Opinion: Thoughts on Memorial Day’s meaning and freedom’s price

(For Memorial Day use) May 6, 2021 Canton - General scene at Georgia National Cemetery in Canton on Thursday, May 6, 2021. (Hyosub Shin / Hyosub.Shin@ajc.com)
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(For Memorial Day use) May 6, 2021 Canton - General scene at Georgia National Cemetery in Canton on Thursday, May 6, 2021. (Hyosub Shin / Hyosub.Shin@ajc.com)

Credit: HYOSUB SHIN / AJC

Credit: HYOSUB SHIN / AJC

On Monday, May 31st, our nation will observe Memorial Day. This is a day to honor and remember America’s Soldiers, Sailors, Airmen, and Marines who rendered the ultimate sacrifice in service to our country. The history of Memorial Day dates back to 1868. Throughout American history, more than 1.3 million service members have given their lives in order to maintain the freedoms we enjoy. To put this number in perspective, that is approximately the total number of active duty Army, Navy, Air Force, and Marine personnel serving today.

We continue to honor our service members who gave all of their tomorrows for our today. As we go about our daily activities, it is not uncommon for us to hear things about what is wrong in America. On Memorial Day, we honor those who gave their lives to preserve our right to make those observations. You may not know the names, the situations, or the numbers. However, you should know that the chances of America being what it is today without them is next to zero.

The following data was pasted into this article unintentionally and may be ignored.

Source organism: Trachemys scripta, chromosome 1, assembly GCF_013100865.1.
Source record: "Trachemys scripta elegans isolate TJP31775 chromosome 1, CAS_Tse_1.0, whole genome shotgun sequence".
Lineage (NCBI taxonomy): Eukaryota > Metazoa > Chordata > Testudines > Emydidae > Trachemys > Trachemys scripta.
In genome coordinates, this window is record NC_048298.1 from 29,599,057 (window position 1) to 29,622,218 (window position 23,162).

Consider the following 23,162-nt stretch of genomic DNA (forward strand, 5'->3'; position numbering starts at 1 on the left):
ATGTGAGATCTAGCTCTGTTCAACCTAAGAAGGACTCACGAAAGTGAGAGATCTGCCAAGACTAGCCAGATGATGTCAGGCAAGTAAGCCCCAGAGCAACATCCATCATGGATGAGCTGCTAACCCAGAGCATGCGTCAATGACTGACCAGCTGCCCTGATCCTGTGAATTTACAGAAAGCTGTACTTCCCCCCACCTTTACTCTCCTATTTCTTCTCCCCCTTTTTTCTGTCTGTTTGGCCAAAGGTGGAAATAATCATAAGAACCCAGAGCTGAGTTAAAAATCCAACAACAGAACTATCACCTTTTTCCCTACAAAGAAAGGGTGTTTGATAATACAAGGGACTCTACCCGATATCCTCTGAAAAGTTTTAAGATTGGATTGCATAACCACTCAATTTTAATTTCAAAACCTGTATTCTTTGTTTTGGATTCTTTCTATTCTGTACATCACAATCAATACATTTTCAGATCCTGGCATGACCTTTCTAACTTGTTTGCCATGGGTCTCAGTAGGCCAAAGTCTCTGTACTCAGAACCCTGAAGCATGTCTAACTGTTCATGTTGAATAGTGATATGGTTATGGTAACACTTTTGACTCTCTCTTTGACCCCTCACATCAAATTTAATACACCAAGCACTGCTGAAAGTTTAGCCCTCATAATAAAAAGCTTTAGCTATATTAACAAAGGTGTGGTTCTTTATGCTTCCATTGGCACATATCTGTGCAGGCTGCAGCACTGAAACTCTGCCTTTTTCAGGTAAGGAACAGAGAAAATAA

The core of the American experience is literally forming a more-perfect union while living free in peace and tranquility. We struggle to create those conditions among ourselves. Since Sept. 11, 2001, nearly 7,000 military personnel have paid the ultimate price in service to this country. What we often forget is that men and women from all walks of life literally give their lives protecting the American experiment.

Maj. Gen. Tom Carden, Georgia Adjutant General.
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Maj. Gen. Tom Carden, Georgia Adjutant General.

Credit: contributed

Credit: contributed

It is their sacrifice that has set the conditions for Americans to have a chance to live in freedom. These men and women are a big part of what is right about America. We owe them and their families a debt of gratitude that cannot be repaid.

Every Memorial Day finds many of us struggling to find the right words to characterize our fallen and what they mean to our country. The reality is that those words do not exist. When words fail, action can help us at least partially fill the void that cuts so deep into our humanity. I pray that this Memorial Day will offer us all a chance to do our part to help heal the fabric of our society that often feels as if it is bent on tearing us all apart with hate and division. I pray that we will all be more deliberate in offering comfort to the grieving families of our fallen heroes.

Members of our military who died in service to this great nation left us with the gift of life along with the responsibility to carry the mantle of freedom into the future.

Memorial Day exists not as an abstract concept shaped by large numbers, but as an ever-present reminder of the high cost of freedom. The challenge for those of us left with the memories of our fallen is to never miss an opportunity to make our community and our country better. Let us honor the sacrifices of our fallen by making life count and by making freedom count!

Major Gen. Tom Carden is Georgia’s adjutant general.